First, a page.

Aerogel: (Gel) Bath Time
Week 14: Calcium Chloride Or Calcium Nitrate?
My intentions for writing these articles are:
- Explain technical information about aerogels in simple terms (to the public)
- Store information and habits for my future self and others (in <7 minutes)
Coolio? Sweet. Enjoy the series :-)
TL;DR Of Gelation Bead Bath 🛁
Note: This week’s article will be a short one. Why? We will be finalizing chemical mechanisms & technology equipment to build the Aerogel Beads.
There’s a critical section of aerogel bead production:
The gelation bath!
It is vital because the beads must react with calcium ions (Ca2+) for ion exchange to occur between heavy metal ions.
There are two candidate materials you can use for the gelation bath:
But which one should you select? Let’s see their properties.
Calcium Chloride Vs. Calcium Nitrate ⚛️
Calcium Chloride is made up of one calcium ion (Ca2+) and two chlorine atoms (Cl-)
Calcium has two extra protons. Each chlorine ion has an extra electron.
The extra protons & electrons create ionic bonds. The electron will be closer to the calcium ion than the chlorine atoms. Calcium wants electrons to be near it (aka electrophile).
The most crucial properties are molecular weight & pH (acidity).
Molecular weight can determine the mechanical strength of a material. The mechanical properties are more robust when the molecular weight number is higher.
One can roughly think of a beginner at the gym vs a seasoned lifter. Low molecular weight is the beginner's (strength is average). The seasoned lifter has a high molecular weight (strength is superior).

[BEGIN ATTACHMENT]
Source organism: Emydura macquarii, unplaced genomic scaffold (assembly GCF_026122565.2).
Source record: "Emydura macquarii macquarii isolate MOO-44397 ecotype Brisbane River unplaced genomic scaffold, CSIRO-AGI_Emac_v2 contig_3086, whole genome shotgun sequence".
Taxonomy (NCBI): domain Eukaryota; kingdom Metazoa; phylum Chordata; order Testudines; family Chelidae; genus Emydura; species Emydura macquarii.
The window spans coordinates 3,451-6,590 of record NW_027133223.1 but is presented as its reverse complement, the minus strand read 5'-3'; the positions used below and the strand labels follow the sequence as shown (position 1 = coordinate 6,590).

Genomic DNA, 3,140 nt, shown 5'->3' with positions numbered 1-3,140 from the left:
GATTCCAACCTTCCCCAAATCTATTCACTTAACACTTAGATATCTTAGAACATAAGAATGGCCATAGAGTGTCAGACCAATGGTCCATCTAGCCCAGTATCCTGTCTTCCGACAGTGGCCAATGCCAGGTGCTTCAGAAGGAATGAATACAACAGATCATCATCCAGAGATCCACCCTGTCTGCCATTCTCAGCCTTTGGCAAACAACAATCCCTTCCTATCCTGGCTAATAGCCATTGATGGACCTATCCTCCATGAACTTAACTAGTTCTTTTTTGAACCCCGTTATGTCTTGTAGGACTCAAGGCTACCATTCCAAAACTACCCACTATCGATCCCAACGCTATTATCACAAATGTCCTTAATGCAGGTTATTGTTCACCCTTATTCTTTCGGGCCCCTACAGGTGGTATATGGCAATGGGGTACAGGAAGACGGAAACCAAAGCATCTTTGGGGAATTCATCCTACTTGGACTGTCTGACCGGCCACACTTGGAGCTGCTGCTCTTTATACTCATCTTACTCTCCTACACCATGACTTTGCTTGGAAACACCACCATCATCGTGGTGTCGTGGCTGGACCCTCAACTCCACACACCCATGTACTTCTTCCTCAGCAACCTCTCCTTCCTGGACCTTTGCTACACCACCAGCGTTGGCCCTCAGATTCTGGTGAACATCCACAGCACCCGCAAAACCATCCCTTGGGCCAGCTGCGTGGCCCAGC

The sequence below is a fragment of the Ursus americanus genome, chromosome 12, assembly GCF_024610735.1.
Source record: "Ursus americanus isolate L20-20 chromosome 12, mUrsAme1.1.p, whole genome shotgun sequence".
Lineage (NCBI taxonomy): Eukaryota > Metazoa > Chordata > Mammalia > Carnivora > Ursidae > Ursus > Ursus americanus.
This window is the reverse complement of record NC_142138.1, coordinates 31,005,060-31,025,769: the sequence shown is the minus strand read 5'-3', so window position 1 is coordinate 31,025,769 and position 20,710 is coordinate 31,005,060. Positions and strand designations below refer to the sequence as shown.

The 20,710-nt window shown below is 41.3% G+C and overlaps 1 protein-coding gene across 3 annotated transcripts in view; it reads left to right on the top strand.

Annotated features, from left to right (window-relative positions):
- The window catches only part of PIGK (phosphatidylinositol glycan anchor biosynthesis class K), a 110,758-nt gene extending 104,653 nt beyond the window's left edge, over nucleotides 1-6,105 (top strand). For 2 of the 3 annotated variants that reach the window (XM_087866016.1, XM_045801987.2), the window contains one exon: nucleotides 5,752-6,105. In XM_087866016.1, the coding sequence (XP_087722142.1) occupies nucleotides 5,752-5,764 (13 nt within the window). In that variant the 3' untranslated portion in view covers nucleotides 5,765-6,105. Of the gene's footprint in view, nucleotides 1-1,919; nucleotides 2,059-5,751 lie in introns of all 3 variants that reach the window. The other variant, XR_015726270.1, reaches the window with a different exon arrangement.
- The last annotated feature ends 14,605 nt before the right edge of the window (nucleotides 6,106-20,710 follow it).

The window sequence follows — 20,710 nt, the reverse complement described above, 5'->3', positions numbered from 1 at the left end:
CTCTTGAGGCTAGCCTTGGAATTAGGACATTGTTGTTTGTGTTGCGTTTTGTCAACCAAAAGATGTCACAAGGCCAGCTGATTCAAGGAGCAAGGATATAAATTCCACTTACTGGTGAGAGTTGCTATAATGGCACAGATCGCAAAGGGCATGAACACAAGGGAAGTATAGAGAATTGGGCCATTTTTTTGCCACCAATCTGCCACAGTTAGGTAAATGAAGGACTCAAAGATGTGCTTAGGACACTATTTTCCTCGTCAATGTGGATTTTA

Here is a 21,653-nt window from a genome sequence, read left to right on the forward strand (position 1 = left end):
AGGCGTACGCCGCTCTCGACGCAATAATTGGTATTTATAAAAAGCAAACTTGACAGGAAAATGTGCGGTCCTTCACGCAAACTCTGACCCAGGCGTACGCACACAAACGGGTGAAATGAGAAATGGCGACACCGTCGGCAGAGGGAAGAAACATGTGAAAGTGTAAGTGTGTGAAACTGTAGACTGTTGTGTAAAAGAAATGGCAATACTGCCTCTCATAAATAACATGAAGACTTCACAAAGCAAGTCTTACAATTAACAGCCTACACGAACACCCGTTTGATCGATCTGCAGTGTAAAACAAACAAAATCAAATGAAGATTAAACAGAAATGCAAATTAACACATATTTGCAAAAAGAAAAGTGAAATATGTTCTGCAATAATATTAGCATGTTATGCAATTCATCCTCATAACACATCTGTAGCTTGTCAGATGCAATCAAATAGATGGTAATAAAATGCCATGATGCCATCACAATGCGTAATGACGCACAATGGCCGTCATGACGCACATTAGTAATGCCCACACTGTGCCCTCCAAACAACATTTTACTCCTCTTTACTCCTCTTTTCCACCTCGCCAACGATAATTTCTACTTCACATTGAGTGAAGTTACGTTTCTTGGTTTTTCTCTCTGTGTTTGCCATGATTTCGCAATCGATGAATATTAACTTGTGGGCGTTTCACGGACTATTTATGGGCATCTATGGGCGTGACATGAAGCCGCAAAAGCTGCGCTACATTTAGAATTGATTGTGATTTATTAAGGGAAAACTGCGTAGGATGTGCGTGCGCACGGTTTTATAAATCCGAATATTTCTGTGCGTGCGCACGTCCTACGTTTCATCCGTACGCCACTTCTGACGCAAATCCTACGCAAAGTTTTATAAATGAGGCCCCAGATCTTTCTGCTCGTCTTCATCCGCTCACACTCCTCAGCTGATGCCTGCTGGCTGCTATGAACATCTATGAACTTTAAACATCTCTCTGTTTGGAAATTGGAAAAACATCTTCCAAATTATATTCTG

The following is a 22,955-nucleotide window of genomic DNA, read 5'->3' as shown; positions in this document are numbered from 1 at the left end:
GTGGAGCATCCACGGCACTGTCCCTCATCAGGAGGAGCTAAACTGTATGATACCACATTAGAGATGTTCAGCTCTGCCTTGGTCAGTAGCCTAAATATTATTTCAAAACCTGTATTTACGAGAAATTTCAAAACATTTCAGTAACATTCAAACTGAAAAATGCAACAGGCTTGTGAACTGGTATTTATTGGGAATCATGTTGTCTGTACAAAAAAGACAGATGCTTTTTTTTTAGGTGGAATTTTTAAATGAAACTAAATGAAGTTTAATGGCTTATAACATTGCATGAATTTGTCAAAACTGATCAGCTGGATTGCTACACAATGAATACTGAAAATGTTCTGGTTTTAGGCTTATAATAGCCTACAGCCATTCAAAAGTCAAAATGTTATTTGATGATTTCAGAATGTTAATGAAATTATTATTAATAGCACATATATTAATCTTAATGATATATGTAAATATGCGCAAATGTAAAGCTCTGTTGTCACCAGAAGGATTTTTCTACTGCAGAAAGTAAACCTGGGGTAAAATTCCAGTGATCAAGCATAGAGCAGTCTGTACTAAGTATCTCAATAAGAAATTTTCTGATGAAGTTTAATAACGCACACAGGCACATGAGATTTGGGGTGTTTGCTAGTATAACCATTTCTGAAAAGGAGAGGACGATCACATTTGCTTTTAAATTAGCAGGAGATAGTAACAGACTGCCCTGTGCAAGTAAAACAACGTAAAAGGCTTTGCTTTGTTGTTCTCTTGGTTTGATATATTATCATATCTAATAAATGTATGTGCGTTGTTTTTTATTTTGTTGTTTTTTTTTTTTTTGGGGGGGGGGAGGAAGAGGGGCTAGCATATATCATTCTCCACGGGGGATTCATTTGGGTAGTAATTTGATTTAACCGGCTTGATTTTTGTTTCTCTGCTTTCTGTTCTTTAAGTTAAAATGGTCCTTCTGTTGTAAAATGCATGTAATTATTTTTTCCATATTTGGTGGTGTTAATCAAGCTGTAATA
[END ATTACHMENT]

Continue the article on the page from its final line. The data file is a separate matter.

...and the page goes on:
The pH (power of hydrogen) determines if there are more hydrogen ions (H+, protons) or hydroxide ions (OH-); acidic means more (H+) ions & alkaline means more (OH-) ions.
The molecular weight is 147.01 g/mol & the pH is seven (when touches water).
Why is the pH of Calcium Chloride seven? It’s not acidic or alkaline?
Consider the reaction with water because the filter will be rinsed with distilled & deionized water. You must consider the reaction of the gel bath when it touches water.
The calcium in CaCl2 is replaced with Ca(OH)2 due to the material being a strong base/alkaline (contains a positive charge). The Cl2 now becomes HCl (hydrogen chloride) when reacted with water, and it has an anionic charge.
The chlorine atom tends to be more negative because it “took away” hydrogen’s electron to satisfy its outer shell with eight electrons.
The final reaction is made neutral by donating the Hydrogen atom/proton in HCl (H+) and letting it react with Ca(OH)2 to make water as a product, leaving behind Calcium Chloride.
Calcium Nitrate is made up of one calcium ion (Ca2+), two nitrogen atoms, and six oxygen atoms.
The calcium ion has a positive charge of two (Ca2+). It has two extra protons. Three oxygen atoms attach to one nitrogen atom. This is (NO3)- (nitrate ion).
A positive and negative charge cancel out. But Nitrate is left with a negative charge of one. This means that one nitrate molecule has one extra electron.
Calcium Nitrate has two Nitrate molecules. We have two extra electrons because of that.
The molecular weight of Calcium Nitrate is 236.15 g/mol & the pH is approximately 6.0 (slightly acidic, anionic).
Final Results 🔮
It depends on what you desire to optimize.
We’ll select Calcium Nitrate if you choose to optimize mechanical strength.
We’ll select Calcium Chloride if you choose to optimize health risk mitigation.
What is so bad about Calcium Nitrate?
Inhalation of Calcium Nitrate in a powder compound can cause coughing and soreness in the throat. Short-term side effects associated with exposure to this compound include dizziness, headaches, nausea, and vomiting.
The risk is lowered when it is used to make the filters. But you must take precautions when handling the material.
I recommend using Calcium Nitrate as a default. But don’t rule out Calcium Chloride. Test the beads and notice their differences in the laboratory.
Final Checks For The Gelation Bath Are Ready. ✔️
© 2023 by Carlos Manuel Jarquín Sánchez. All Rights Reserved.